Attempts to protect a corpse from deterioration have also been motivated by the reluctance to let go of a beloved or powerful person. For example, the body of Suzanne Curchod was preserved in alcohol by her loving husband, a minister under France's Louis XVI, to honor her wishes to remain near him. As early as the eighteenth century suggestions were made to vitrify the more notable dead, transforming them into a kind of stone-glass. As the French sociologist Philippe Ariès observes, both the actual and the proposed acts of preservation were in accord with the spirit of the times. Even the halls of academia have surrendered to the impulse. When death claimed Jeremy Bentham, a trenchant social philosopher whose writings have remained influential over the years, his colleagues at University of London had him mummified and placed in a closet. Legend has it that he has been invited as honored guest to attend occasional faculty meetings.
An ironic attempt at mummification occurred following the death of Vladimir Lenin, the founder of the Soviet Union, in 1924. The Bolshevik party, seeking complete domination, tried to replace religion with its own version of science. Before long, though, the secret police virtually kidnapped physicians and required them to mummify the fallen leader. This endeavor proved to be a tragicomedy as described by the biochemist Ilya Zbarsky in Lenin's Embalmers (1997). The political imperative that Lenin's body appear intact and robust was at odds with its condition when physicians were summoned to the task, and they had no effective procedures at hand. Trial-and-error ingenuity was required to create the desired but misleading impression that a high quality of mummification had been achieved. Despite all of the medical advances made since the New Kingdom, there had also been a loss of knowledge specific to mummification. Lenin's embalmers did what they could to make a sacred icon of his body while party officials twisted in anxiety. The desire to preserve the remains of a powerful person had persisted from the sun god worshippers of ancient times to a modern society whose leaders were determined to get along without any gods at all.
In the twenty-first century mummies continue to hold interest to researchers for what they can reveal of history, illness, and past ways of life. They are also subjects of ethical and legal disputes as part of the general concern about the proper treatment of human remains. Perhaps more attention could be given to the simple fact that so much loving and often creative attention has been given by the living to those who have passed on.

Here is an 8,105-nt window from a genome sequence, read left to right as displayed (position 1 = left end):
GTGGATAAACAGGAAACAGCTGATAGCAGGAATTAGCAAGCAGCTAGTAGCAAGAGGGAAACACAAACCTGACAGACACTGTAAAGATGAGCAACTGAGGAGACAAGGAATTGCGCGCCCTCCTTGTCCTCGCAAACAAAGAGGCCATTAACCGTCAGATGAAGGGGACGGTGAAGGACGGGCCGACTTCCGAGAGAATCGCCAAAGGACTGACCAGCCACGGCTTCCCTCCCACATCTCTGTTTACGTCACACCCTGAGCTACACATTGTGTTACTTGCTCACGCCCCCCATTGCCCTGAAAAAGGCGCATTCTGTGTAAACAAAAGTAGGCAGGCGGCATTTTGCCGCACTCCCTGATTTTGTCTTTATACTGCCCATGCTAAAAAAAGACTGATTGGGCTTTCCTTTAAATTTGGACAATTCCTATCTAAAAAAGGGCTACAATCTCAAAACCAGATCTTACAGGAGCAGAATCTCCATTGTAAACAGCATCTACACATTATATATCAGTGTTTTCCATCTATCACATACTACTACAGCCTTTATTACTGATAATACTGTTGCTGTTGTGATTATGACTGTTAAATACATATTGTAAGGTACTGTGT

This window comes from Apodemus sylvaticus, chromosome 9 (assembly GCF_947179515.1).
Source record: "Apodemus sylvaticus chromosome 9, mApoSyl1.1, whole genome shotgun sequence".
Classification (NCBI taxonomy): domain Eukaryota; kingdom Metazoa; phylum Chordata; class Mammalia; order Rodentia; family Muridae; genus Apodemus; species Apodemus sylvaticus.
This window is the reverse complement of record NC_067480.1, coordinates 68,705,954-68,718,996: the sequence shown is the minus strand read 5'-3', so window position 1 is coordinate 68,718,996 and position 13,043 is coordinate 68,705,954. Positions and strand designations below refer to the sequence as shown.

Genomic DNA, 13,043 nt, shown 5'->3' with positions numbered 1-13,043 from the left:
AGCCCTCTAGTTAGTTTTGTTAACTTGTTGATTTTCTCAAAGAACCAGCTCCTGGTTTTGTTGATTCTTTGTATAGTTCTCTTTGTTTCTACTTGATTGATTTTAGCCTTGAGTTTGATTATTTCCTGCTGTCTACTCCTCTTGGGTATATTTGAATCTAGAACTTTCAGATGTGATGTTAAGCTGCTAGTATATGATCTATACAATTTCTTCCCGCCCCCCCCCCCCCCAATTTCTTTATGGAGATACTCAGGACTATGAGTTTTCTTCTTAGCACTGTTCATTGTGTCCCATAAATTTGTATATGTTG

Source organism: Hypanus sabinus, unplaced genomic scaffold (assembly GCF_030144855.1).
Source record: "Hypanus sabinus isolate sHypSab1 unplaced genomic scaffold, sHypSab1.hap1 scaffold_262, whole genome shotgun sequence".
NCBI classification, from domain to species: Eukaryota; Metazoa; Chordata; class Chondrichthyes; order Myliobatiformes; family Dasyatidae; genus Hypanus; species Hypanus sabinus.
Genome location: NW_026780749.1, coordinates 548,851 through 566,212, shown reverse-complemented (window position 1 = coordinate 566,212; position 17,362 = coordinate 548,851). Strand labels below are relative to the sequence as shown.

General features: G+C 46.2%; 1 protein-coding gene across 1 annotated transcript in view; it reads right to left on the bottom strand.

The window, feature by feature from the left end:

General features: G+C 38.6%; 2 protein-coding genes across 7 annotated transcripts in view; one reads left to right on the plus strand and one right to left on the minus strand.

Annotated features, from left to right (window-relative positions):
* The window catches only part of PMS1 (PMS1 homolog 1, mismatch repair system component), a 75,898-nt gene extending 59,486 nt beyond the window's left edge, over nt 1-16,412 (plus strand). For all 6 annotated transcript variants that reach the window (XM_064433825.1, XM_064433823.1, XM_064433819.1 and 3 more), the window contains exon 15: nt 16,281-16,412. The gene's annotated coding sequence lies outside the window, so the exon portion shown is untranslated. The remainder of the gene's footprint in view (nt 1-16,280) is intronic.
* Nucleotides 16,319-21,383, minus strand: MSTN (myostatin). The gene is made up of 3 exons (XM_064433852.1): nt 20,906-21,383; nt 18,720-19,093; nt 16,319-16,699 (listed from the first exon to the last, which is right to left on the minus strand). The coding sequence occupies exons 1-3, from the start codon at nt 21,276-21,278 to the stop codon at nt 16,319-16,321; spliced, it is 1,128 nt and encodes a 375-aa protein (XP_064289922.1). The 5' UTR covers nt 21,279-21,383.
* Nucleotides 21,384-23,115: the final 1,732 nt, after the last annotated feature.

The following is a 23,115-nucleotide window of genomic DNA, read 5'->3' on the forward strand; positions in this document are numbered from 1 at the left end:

Ariès, Philippe. The Hour of Our Death. New York: Alfred A. Knopf, 1981.
Barber, Elizabeth Wayland. The Mummies of Urumchi. New York: W. W. Norton, 2000.
Brandon, S. G. F. The Judgment of the Dead. New York: Charles Scribner's Sons, 1967.
Brier, Bob. Egyptian Mummies. London: Michael O'Mara, 1996.
Budge, E. A. Wallis. The Mummy: Chapters on Egyptian Funereal Archeology, 2nd edition. New York: Biblo and Tannen, 1964.
Cockburn, Aidan, Eve Cockburn, and Theodore A. Revman, eds. Mummies, Disease and Ancient Cultures. Cambridge: Cambridge University Press, 1998.
Deem, James J. Bodies from the Bog. Boston: Houghton Mifflin, 1998.
Harris, James E., and Kent R. Weeks. X-Raying the Pharaohs. New York: Charles Scribner's Sons, 1973.
Hensen, Hart Peder, Meldgaard Jorgen Jens, and Jorgen Nordqvist, eds.The Greenland Mummies. Washington, DC: Smithsonian, 1991.
Hornung, Erik. The Ancient Egyptian Books of the Afterlife. Ithaca, NY: Cornell University, 1999.
Ikram, Salina, and Aidan Dodson. The Mummy in Ancient Egypt. London: Thames and Hudson, 1998.
Kastenbaum, Robert. Death, Society, and Human Experience, 7th edition. Boston: Allyn and Bacon, 2001.
Mallory, J. P., and Victor H. Mair. The Tarim Mummies: Ancient China and the Mysteries of the Earliest People from the West. London: Thames and Hudson, 2000.
Reinhard, Johan. Discovering the Inca Ice Maiden: My Adventures on Ampato. Washington, DC: National Geographic Society, 1998.
Spindler, Konrad. The Man in the Ice. New York: Random House, 1994.
Von Dassow, Eva, ed. The Egyptian Book of the Dead: The Book of Going Forth by Day, 2nd edition. San Francisco: Chronicle Books, 1998.